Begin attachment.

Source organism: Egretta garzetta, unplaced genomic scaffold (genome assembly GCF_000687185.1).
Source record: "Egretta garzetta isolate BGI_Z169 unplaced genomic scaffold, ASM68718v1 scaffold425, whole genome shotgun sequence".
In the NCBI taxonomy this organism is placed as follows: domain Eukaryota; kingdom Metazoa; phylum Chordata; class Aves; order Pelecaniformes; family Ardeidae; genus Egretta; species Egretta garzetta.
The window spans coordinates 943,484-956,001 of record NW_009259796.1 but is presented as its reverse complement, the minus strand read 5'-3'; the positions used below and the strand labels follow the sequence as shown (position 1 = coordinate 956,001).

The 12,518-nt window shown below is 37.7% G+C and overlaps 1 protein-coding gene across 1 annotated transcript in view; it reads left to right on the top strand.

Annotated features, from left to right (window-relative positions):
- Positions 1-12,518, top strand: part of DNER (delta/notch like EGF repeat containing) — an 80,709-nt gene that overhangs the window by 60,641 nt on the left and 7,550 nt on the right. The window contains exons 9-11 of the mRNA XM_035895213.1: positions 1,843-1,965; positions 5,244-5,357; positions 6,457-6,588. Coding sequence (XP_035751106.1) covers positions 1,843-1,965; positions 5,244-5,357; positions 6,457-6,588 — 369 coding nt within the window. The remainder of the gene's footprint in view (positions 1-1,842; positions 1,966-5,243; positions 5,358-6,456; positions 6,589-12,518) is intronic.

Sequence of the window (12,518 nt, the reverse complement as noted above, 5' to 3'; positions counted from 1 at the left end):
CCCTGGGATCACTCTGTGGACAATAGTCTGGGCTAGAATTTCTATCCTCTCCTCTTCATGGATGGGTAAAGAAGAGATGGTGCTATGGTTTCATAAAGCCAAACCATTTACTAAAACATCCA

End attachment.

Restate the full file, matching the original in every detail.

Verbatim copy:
Source organism: Egretta garzetta, unplaced genomic scaffold (genome assembly GCF_000687185.1).
Source record: "Egretta garzetta isolate BGI_Z169 unplaced genomic scaffold, ASM68718v1 scaffold425, whole genome shotgun sequence".
In the NCBI taxonomy this organism is placed as follows: domain Eukaryota; kingdom Metazoa; phylum Chordata; class Aves; order Pelecaniformes; family Ardeidae; genus Egretta; species Egretta garzetta.
The window spans coordinates 943,484-956,001 of record NW_009259796.1 but is presented as its reverse complement, the minus strand read 5'-3'; the positions used below and the strand labels follow the sequence as shown (position 1 = coordinate 956,001).

The 12,518-nt window shown below is 37.7% G+C and overlaps 1 protein-coding gene across 1 annotated transcript in view; it reads left to right on the top strand.

Annotated features, from left to right (window-relative positions):
- Positions 1-12,518, top strand: part of DNER (delta/notch like EGF repeat containing) — an 80,709-nt gene that overhangs the window by 60,641 nt on the left and 7,550 nt on the right. The window contains exons 9-11 of the mRNA XM_035895213.1: positions 1,843-1,965; positions 5,244-5,357; positions 6,457-6,588. Coding sequence (XP_035751106.1) covers positions 1,843-1,965; positions 5,244-5,357; positions 6,457-6,588 — 369 coding nt within the window. The remainder of the gene's footprint in view (positions 1-1,842; positions 1,966-5,243; positions 5,358-6,456; positions 6,589-12,518) is intronic.

Sequence of the window (12,518 nt, the reverse complement as noted above, 5' to 3'; positions counted from 1 at the left end):
CCCTGGGATCACTCTGTGGACAATAGTCTGGGCTAGAATTTCTATCCTCTCCTCTTCATGGATGGGTAAAGAAGAGATGGTGCTATGGTTTCATAAAGCCAAACCATTTACTAAAACATCCA